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Lessons from Ukraine to critical authority communications

The war in Ukraine has been an extreme school also from the perspective of authority communications. What can Finland learn from it? Timo Lehtimäki, CEO of Erillisverkot, highlights three points.
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Is even this not enough to wake us up? I have been thinking about this ever since Russia attacked Ukraine. Today, the war of aggression has continued for a year already. Ukraine teaches us that a threat can escalate into aggression rapidly, and this truly puts the level of preparedness to test.

We at Erillisverkot are responsible for the pulse and circulation of Finland even as things are now. We ensure that communications between security operators and authorities, such as the rescue services and emergency medical service, work under all circumstances. Finland has been investing in preparedness and the security of ICT services for a long time already. We still, however, find room for improvement.

Back-up power is a good idea

Both the mobile Virve network and the fixed security network are available for security-critical operators. It is, however, better to be safe than sorry, since electricity is needed for these connections as well. Unlike Sweden and Estonia, for example, Finland still has not invested sufficiently in back-up power utilising different technologies to protect authority communications from power cuts. The next government needs to make the decisions and allocate the resources needed to build this.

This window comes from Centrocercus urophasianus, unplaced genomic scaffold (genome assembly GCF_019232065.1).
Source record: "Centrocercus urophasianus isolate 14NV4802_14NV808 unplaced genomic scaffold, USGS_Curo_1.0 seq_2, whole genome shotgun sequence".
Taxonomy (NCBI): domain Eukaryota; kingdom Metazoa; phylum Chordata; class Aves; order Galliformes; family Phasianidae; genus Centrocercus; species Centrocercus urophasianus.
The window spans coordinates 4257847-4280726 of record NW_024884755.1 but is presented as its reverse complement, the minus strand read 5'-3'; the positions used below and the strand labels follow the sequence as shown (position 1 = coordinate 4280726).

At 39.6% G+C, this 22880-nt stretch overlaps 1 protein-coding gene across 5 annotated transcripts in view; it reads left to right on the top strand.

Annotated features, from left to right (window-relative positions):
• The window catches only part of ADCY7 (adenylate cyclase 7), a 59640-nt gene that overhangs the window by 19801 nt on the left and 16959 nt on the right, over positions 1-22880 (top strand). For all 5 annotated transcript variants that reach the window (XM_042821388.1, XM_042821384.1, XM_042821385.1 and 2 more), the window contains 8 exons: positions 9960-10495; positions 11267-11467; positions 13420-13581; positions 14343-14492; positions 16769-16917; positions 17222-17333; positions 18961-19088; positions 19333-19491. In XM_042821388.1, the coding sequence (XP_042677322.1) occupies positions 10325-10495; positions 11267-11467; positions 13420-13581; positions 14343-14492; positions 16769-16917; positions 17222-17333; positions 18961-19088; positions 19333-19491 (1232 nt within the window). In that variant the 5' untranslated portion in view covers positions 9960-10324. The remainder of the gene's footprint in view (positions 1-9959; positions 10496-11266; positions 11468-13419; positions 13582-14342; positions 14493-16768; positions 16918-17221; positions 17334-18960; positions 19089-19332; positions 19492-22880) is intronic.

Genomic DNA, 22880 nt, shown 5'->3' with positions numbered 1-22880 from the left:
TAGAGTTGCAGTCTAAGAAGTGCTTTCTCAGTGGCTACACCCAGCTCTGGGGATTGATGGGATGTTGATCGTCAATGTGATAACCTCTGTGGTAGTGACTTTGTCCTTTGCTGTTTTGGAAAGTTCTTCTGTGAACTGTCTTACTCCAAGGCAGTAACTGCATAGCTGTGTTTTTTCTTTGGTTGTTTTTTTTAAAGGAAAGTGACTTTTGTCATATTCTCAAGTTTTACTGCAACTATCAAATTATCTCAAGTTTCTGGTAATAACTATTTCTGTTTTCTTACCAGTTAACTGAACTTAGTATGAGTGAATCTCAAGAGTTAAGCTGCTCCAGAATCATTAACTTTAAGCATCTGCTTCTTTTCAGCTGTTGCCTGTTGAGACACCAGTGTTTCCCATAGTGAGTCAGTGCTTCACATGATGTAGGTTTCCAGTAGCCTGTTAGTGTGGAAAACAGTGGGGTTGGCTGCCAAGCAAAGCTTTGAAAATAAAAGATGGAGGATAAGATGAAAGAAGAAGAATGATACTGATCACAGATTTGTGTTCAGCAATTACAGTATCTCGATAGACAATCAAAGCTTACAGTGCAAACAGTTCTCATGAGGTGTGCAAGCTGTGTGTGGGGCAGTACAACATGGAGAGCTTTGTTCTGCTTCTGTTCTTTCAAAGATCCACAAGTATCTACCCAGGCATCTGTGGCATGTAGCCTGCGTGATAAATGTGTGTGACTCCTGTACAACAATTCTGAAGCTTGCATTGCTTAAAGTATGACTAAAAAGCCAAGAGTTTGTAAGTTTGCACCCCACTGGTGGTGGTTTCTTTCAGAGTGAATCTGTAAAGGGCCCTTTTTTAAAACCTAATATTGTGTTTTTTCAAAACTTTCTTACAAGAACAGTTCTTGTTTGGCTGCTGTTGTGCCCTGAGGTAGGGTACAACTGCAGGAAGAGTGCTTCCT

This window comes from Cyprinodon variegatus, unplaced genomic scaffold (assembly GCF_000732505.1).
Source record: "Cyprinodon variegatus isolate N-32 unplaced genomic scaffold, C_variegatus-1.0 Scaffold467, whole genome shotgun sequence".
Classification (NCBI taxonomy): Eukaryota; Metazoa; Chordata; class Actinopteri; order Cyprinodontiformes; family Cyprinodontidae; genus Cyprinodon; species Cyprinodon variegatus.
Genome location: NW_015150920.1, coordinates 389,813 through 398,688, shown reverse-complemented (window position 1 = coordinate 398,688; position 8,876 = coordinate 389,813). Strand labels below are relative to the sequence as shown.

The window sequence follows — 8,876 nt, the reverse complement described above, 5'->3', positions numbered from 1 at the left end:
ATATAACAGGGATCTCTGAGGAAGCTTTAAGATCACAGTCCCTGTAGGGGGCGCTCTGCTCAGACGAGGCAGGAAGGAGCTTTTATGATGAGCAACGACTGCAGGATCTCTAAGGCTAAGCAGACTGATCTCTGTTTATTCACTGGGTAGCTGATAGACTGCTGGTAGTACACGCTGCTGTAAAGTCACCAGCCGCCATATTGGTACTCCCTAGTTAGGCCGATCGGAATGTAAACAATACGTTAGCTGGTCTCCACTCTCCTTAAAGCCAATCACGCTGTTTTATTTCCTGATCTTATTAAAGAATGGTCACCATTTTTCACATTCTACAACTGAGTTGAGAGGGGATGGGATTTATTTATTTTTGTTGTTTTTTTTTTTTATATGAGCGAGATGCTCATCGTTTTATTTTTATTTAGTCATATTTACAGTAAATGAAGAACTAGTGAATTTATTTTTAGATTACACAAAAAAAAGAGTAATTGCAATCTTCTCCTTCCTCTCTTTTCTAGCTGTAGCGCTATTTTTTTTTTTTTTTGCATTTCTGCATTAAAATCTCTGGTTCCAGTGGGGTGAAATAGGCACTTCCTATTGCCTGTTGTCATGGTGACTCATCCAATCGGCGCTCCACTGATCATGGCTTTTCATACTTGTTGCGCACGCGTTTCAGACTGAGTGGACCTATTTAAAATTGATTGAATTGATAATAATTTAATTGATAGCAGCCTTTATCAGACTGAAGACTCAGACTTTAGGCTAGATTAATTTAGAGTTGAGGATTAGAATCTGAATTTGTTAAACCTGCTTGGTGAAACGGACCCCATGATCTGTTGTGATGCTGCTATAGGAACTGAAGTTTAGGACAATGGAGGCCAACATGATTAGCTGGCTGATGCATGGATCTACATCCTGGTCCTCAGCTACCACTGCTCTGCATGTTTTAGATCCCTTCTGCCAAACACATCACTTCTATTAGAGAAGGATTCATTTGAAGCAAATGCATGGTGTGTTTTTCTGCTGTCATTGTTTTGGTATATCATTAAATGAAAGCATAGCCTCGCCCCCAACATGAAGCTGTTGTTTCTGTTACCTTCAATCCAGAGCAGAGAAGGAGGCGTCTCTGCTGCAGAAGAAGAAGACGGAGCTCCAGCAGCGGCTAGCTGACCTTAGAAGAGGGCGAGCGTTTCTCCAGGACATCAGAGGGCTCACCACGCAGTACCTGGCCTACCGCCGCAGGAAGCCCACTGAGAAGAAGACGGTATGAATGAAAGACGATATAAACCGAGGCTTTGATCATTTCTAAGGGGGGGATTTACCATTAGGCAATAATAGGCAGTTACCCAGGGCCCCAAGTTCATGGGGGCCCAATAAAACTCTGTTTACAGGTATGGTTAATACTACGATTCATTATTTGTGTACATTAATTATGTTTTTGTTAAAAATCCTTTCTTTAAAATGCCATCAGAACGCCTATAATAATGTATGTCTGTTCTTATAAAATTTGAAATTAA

Training on paper creates a paper tiger

Ukraine has taught that under extreme circumstances, agility, speed and the readiness to change plans on the fly are necessary to survive. Finland has had a culture of training and training activities for a long time, which is great. The contents and practices of training should, however, be reviewed critically, since training makes you good at training. Will critical communications still be functional when data communications are cut and the situational picture is not available in meeting rooms next door?

Security is achieved through collaboration

Another lesson learnt from Ukraine is that things are interdependent: there are no telecommunications without electricity, the Defence Forces do not march without functional food supply, and people need many of the same services under exceptional circumstances as under normal conditions. Security is achieved through collaboration as well. The Virve public safety network already brings together critical authorities. Some private operators, such as power companies, have also been authorised to use it. But there is still room for considering whether the use of Virve and the security network should under exceptional circumstances be expanded even further to include other pillars of the community, such as the trade and logistics chains.

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